CRM professionals came to Washington earlier this month for ACRA’s 2024 Capitol Hill fly-in. And their message was clear: investing in preservation is a win-win for everyone.

ACRA members met with nearly 30 Senate and House offices on Wednesday, May 8. In their meetings, they urged their House and Senate representatives to act on these issues:

  • Striking a balance between accelerating infrastructure projects and the need to protect and preserve our historic properties and assets through the Section 106 process.
  • Passing a long-term reauthorization for the Historic Preservation Fund and increasing its authorized level to help states, communities and Tribes continue protecting the places that tell our nation’s story.
  • Providing $225 million for the Historic Preservation Fund for fiscal year 2025 to help states, communities and Tribes facilitate preservation projects and Section 106 reviews.

The Hill meetings came as policymakers in Washington begin debate on funding federal programs for the next fiscal year, which begins Oct. 1. The process, which was delayed because Congress failed to pass the current year’s appropriations bills until March, formally kicks off this week in the House Appropriations Committee.

But the process will be bumpy, as House Republicans look to cut funding for agencies other than Defense by about six percent from the current year, including preservation programs at the Department of the Interior and other agencies. Democrats are insisting on somewhat higher levels. And with the clock ticking towards the November elections, it is all but a certainty that Congress will need to pass at least one stopgap continuing resolution to keep agencies open and running beyond Sept. 30.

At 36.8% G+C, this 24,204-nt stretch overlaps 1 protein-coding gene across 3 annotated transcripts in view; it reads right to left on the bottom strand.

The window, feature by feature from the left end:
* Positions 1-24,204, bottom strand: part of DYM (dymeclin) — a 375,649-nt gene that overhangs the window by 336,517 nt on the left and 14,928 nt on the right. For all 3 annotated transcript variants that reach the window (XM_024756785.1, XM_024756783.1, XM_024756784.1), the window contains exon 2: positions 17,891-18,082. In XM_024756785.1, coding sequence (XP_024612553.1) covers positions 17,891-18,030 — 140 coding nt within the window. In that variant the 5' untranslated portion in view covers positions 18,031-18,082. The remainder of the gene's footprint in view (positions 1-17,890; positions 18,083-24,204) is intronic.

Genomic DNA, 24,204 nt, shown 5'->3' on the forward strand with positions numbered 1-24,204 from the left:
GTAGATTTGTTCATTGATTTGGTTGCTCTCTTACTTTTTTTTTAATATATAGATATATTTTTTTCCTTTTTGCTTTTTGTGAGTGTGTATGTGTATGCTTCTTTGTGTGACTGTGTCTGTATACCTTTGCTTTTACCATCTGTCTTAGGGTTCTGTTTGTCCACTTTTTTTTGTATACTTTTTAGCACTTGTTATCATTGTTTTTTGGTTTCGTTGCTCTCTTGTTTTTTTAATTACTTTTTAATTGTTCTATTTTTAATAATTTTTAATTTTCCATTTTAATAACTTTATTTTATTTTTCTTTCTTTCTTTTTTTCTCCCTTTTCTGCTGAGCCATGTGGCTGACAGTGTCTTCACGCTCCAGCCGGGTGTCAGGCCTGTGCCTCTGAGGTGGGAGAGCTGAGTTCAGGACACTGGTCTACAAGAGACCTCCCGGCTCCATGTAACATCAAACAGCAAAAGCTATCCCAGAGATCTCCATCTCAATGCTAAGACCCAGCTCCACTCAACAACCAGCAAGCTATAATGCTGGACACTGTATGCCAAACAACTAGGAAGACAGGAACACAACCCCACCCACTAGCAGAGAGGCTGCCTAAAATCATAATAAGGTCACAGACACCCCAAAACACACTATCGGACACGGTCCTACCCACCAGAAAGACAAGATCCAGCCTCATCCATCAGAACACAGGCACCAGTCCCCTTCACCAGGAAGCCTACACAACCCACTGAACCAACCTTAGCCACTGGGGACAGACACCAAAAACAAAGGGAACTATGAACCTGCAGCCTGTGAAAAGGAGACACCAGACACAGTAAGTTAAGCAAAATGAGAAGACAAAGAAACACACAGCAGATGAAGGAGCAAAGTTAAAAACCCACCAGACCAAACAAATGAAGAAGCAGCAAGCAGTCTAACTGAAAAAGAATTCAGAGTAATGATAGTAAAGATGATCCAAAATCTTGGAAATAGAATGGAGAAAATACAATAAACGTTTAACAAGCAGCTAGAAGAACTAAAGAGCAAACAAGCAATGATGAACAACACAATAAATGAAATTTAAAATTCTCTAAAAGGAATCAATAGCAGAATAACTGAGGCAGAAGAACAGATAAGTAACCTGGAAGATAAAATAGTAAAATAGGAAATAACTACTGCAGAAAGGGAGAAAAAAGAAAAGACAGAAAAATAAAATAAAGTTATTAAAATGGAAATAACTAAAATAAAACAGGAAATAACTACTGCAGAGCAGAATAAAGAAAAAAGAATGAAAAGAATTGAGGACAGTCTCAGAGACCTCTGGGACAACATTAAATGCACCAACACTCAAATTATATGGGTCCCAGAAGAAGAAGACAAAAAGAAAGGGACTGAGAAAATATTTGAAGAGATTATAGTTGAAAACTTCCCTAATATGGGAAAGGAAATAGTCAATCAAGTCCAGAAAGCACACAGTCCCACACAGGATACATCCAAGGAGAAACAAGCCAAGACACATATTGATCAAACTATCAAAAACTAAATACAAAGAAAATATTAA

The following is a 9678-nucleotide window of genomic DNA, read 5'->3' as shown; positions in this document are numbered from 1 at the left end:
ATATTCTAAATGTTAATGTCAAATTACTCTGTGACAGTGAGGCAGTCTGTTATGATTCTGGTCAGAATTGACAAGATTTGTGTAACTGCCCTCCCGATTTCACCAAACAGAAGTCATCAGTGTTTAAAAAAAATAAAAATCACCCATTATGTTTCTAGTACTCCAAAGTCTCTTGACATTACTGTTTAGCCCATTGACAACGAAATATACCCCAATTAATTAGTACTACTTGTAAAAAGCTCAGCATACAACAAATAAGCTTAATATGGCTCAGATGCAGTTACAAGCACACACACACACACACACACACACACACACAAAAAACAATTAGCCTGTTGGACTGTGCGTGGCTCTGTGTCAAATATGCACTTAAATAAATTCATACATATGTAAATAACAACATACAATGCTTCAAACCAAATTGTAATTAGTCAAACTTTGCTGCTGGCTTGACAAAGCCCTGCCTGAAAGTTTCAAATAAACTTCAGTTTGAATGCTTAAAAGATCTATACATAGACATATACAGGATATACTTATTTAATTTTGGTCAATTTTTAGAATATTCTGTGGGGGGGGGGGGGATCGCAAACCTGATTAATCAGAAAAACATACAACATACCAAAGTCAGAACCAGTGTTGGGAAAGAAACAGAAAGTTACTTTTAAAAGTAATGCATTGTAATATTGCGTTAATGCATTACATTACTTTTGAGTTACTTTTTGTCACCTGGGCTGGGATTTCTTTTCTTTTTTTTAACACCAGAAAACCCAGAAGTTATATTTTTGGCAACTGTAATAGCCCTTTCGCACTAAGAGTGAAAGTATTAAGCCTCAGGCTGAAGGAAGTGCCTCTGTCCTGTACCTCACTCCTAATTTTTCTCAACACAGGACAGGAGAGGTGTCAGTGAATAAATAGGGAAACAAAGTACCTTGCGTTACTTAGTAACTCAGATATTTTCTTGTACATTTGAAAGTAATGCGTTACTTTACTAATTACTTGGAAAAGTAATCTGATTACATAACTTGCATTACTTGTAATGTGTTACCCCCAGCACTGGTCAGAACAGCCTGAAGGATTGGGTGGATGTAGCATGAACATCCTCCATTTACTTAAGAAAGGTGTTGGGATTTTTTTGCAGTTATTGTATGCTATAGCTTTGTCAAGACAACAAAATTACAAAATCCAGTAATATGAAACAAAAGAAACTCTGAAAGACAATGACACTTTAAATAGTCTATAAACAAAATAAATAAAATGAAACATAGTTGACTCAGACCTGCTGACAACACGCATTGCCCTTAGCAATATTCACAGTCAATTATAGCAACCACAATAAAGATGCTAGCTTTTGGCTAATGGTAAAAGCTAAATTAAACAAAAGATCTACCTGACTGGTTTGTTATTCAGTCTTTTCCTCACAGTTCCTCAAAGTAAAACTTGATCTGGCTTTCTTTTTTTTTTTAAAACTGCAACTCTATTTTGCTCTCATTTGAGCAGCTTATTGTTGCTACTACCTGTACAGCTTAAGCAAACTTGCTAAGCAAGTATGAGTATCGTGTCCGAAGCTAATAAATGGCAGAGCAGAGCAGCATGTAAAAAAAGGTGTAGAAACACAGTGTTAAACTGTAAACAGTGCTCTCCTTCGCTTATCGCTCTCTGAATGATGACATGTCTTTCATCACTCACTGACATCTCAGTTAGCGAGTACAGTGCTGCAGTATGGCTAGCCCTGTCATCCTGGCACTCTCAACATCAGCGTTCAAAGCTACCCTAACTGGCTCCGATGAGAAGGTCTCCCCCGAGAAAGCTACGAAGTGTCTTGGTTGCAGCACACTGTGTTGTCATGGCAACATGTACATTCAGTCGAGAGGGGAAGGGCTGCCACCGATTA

Congress also may consider permitting reform, albeit the odds are against that. West Virginia Sen. Joe Manchin (D-WV), who is not running for re-election, has been trying for months to get the Senate to act on reforms to how infrastructure projects are permitted at the federal level. But big disagreements between the two parties make it unlikely that major permitting reform legislation will happen in 2024.

In their meetings on the Hill, ACRA members stressed that, while the federal permitting process can be made faster and more efficient, weakening preservation laws and exempting entire classes of projects from Section 106 is not the way to do it. Instead, ACRA members made the case that Congress can strengthen the permitting process by:

  • Increasing funding for state and tribal historic preservation offices so they can process reviews efficiently.
  • Encouraging use of programmatic approaches to preservation reviews.
  • Increasing opportunities for public involvement during early stages of project development, avoiding or reducing subsequent controversies and conflicts.
  • Supporting the digitization of historic resources, which improves public access to information and allows for earlier and more efficient review of federal undertakings.

As the debate over permitting reform and federal funding for preservation continues, ACRA will continue educating federal policymakers about the importance of cultural resource management. To add your voice to the mix and get involved with advocating for the CRM industry, please email us.